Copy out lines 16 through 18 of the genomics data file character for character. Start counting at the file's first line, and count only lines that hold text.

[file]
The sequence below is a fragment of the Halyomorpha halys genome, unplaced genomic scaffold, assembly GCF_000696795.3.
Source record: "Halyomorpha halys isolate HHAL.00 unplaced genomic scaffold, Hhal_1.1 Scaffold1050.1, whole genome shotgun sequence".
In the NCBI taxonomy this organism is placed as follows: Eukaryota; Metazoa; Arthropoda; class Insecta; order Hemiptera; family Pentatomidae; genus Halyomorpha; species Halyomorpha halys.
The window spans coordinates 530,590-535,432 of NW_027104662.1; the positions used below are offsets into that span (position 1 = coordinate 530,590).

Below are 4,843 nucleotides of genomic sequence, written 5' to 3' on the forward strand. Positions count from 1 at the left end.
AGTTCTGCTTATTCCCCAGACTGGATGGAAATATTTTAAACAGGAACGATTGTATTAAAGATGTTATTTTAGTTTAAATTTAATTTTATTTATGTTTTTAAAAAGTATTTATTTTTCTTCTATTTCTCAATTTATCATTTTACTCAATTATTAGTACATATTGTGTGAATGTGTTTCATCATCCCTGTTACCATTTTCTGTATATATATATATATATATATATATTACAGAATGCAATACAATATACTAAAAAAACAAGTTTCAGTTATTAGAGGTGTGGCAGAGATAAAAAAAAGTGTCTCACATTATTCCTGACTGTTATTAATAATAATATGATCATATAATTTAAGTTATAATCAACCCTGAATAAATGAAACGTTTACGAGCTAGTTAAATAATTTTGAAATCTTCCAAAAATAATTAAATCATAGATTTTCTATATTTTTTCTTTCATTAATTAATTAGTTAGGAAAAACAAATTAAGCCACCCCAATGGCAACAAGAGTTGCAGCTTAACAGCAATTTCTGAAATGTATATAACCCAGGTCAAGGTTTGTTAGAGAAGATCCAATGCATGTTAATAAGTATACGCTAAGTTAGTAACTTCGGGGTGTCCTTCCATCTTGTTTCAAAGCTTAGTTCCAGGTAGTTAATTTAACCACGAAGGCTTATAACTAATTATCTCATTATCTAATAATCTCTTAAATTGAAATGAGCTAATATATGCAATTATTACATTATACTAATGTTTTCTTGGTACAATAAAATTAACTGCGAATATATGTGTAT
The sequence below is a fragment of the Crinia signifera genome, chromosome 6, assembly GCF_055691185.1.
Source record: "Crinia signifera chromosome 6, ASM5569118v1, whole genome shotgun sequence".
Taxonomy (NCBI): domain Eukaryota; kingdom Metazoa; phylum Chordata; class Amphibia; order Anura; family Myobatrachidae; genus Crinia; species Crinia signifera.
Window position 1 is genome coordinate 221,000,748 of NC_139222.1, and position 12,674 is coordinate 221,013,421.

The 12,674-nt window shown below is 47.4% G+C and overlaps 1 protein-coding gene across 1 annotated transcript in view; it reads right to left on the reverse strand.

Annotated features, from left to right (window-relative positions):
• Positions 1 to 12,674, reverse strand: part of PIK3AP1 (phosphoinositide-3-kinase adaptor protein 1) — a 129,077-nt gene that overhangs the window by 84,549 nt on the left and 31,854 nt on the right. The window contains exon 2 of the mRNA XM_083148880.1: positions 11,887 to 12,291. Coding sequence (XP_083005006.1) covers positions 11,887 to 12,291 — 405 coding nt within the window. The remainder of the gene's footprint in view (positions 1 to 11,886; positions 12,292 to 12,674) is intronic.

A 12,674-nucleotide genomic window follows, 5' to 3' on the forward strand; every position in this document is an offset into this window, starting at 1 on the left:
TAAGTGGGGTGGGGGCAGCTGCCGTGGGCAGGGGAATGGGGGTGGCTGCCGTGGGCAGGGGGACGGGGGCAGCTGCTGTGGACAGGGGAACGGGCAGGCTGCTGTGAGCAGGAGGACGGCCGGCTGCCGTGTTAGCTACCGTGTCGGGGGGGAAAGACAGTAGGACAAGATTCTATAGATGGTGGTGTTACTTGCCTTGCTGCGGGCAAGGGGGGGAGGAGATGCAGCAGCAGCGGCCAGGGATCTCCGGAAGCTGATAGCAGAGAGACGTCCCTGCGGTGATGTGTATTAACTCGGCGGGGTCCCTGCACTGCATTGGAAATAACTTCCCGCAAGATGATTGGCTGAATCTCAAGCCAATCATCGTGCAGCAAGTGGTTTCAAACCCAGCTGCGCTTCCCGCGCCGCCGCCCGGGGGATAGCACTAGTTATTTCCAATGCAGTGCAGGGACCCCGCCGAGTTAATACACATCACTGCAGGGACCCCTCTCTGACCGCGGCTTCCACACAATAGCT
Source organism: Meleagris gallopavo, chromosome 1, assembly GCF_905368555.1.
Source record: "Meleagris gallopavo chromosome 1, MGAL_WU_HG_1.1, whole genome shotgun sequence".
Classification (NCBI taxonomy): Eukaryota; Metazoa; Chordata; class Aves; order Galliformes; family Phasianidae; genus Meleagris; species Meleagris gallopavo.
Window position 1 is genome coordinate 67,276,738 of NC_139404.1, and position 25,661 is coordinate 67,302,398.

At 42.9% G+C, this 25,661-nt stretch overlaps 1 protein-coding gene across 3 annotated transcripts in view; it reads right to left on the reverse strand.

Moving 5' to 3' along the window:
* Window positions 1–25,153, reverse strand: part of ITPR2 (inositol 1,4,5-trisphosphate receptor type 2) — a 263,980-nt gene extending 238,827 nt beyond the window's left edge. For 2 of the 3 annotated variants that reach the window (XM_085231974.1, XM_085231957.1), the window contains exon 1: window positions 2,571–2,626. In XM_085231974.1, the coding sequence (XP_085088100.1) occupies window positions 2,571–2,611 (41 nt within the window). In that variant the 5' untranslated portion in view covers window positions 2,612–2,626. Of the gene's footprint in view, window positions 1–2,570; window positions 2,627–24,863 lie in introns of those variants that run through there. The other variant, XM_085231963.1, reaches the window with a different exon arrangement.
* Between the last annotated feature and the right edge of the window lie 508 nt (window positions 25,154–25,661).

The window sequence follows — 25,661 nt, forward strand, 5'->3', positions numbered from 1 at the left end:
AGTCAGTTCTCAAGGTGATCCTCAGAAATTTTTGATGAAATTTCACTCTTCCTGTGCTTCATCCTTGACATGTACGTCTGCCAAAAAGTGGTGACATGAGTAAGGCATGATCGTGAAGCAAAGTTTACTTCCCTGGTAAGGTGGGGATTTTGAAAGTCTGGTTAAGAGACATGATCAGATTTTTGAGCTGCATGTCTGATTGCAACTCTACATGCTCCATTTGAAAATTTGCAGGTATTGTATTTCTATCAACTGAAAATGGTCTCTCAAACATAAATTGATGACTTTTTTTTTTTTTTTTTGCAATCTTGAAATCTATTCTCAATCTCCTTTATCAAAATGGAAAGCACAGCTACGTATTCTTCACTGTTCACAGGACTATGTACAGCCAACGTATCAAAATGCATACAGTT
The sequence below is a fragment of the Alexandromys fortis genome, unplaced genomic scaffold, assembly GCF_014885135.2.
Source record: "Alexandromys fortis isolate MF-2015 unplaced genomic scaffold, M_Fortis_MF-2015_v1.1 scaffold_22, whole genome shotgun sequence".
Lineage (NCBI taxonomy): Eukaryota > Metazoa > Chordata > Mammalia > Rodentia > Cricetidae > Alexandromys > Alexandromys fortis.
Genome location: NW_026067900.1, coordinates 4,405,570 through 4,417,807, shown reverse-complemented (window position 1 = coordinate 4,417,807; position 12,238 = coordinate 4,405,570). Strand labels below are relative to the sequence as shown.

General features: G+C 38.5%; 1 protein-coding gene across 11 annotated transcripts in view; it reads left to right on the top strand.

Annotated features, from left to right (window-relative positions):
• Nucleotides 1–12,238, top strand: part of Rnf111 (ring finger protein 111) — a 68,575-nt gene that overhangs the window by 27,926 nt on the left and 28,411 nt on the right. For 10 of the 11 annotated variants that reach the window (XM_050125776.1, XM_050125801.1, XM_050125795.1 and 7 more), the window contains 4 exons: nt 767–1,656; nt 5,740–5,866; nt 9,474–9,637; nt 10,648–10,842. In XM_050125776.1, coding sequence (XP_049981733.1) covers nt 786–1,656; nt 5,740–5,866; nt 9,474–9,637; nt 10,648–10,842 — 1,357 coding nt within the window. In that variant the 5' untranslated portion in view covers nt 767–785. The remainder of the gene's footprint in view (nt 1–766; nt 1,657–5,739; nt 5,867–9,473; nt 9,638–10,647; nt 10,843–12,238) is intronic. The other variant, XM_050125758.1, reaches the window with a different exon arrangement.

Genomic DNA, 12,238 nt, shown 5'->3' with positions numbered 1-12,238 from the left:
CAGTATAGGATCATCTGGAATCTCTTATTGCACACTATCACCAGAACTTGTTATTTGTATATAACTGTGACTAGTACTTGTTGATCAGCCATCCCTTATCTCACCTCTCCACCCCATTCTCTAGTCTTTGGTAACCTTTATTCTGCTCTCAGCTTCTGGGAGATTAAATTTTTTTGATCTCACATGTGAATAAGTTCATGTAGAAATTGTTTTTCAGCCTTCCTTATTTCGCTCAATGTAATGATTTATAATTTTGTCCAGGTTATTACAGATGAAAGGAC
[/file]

Source organism: Meleagris gallopavo, chromosome 1, assembly GCF_905368555.1.
Source record: "Meleagris gallopavo chromosome 1, MGAL_WU_HG_1.1, whole genome shotgun sequence".
Classification (NCBI taxonomy): Eukaryota; Metazoa; Chordata; class Aves; order Galliformes; family Phasianidae; genus Meleagris; species Meleagris gallopavo.